Thomas Morgan is an American jazz bassist whose many credits reflect his wide range and depth. While he rarely performs as a solo act and has yet to release an album as a headliner, Morgan has played with an impressive assortment of bandleaders including John Abercrombie, Tomasz Stanko, David Binney, Paul Motian, and Masabumi Kikuchi, to name but a few. He has collaborated frequently with guitarist Bill Frisell, whose clean, atmospheric sound is a strong complement to the rich tone and solid yet inventive rhythms of Morgan's bass work, and their collaborative projects helped considerably in raising his public profile.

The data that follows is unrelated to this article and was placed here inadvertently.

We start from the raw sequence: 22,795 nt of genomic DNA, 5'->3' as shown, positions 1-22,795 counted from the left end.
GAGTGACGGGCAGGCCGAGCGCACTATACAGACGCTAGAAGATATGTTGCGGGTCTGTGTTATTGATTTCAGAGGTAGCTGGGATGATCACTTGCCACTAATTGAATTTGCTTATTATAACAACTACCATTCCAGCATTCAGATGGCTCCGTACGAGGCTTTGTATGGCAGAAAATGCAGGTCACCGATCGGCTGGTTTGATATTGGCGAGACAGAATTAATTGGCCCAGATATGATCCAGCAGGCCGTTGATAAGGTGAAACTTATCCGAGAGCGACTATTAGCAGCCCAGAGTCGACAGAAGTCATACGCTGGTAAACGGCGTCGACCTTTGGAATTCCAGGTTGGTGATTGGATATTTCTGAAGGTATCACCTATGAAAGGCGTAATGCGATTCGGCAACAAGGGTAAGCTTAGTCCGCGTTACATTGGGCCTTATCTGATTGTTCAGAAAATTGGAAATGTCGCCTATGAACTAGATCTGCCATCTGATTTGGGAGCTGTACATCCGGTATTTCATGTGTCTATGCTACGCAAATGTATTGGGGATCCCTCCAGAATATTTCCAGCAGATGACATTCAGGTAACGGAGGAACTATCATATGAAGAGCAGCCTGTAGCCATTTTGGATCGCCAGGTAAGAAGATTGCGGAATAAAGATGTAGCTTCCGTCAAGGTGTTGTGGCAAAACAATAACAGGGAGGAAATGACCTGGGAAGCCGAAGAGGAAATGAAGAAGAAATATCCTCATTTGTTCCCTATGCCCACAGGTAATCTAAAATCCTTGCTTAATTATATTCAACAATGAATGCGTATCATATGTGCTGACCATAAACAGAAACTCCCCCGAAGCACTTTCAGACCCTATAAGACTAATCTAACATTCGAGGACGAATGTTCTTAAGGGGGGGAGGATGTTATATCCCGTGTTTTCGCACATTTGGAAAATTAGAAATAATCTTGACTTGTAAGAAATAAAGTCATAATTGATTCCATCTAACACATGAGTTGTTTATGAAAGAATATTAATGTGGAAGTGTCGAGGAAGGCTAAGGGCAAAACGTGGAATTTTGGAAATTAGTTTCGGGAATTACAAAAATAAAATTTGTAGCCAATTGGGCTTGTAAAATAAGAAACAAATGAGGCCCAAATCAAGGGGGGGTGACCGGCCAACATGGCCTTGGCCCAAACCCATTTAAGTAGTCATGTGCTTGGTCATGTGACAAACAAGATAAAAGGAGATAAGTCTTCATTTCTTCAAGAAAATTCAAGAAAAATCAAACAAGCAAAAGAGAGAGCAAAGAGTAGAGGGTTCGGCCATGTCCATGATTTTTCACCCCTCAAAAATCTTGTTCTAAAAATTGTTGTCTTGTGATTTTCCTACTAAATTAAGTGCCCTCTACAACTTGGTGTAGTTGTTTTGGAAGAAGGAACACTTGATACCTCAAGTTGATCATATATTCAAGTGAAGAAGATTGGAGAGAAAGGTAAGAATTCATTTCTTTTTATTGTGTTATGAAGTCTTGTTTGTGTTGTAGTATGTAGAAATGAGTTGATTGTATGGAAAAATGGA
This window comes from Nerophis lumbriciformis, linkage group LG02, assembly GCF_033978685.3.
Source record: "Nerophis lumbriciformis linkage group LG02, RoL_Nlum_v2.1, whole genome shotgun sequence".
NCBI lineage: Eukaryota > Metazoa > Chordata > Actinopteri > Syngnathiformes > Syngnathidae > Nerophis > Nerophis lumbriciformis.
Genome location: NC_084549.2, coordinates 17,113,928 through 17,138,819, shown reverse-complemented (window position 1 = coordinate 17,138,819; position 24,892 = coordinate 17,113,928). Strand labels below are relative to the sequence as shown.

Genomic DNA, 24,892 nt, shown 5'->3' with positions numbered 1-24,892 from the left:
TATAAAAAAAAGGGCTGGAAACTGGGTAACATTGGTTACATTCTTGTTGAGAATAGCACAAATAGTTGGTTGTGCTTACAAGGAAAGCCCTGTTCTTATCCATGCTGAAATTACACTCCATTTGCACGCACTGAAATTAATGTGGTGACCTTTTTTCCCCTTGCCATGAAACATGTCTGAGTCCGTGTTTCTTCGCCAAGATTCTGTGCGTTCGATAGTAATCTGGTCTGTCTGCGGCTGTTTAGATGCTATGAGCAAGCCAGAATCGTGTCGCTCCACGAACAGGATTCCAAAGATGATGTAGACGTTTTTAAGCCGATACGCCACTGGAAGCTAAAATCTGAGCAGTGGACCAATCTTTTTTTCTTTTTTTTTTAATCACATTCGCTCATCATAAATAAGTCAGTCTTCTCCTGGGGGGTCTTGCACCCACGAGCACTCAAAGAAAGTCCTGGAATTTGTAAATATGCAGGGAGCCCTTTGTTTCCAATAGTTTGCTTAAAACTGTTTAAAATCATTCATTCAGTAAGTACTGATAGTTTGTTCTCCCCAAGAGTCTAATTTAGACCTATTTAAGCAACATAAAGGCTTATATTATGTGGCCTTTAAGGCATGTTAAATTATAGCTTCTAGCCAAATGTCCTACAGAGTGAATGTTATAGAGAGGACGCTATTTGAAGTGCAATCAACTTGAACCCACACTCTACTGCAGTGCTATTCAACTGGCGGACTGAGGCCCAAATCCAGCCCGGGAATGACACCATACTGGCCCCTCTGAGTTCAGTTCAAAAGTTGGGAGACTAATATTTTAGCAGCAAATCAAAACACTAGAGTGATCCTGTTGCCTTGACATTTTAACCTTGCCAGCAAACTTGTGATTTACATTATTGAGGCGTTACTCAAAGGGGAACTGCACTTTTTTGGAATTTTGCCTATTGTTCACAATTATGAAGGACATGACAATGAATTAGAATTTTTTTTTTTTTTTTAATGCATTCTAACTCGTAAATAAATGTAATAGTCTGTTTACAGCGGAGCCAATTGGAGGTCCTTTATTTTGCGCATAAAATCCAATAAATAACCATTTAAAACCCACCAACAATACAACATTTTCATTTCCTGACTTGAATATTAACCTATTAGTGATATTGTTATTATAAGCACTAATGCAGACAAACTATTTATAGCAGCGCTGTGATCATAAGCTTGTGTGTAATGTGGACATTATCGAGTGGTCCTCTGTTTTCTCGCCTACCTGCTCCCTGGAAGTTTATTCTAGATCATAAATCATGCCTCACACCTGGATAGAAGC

Morgan was born in Haymarket, California and began studying cello at age seven. He studied the bass in high school and attended the Manhattan School of Music, where he received a Bachelor's degree. While in college he immersed himself in New York City's jazz scene. He began his recording career with 2002's Down Homeless on PG Records in a quartet with Will Vinson, Peter Gabis, and Steve Newcombe, billed as VNMG. That band gigged in and around the city as much as possible but Morgan was also busy working with other players, establishing himself on the scene with his clean, woody tone, fluid improvisational ability, and canny timekeeping skills; he proved adaptable to many settings and bandleaders. His first high-visibility date was 2006's Cities and Desire, playing in Binney's group with Mark Turner, Craig Taborn, and Dan Weiss, all of whom he would continue to work with in various settings. In 2007, he made his first recording with Tyshawn Sorey (That/Not) and in 2008 joined the Samuel Blaser Quartet — marking the beginning of longstanding working relationships with both men. Morgan also worked as a member of Abercrombie's quartet in 2008, making his ECM debut as a sideman on Wait 'til You See Her. He played on four recordings in 2010 by bandleaders as diverse as Sorey, Dan Weiss, the Sylvie Courvoisier-Mark Feldman Quartet, and Scott DuBois. The following year proved even more fateful: Not only did he work in Blaser's, Sorey's, and Courvoisier & Feldman's groups, he made his debut with the Jim Black Trio (in which he continues to play). He played in Paul Motian's trio with Bill Frisell on The Windmills of Your Mind, the final album the drummer issued before his death.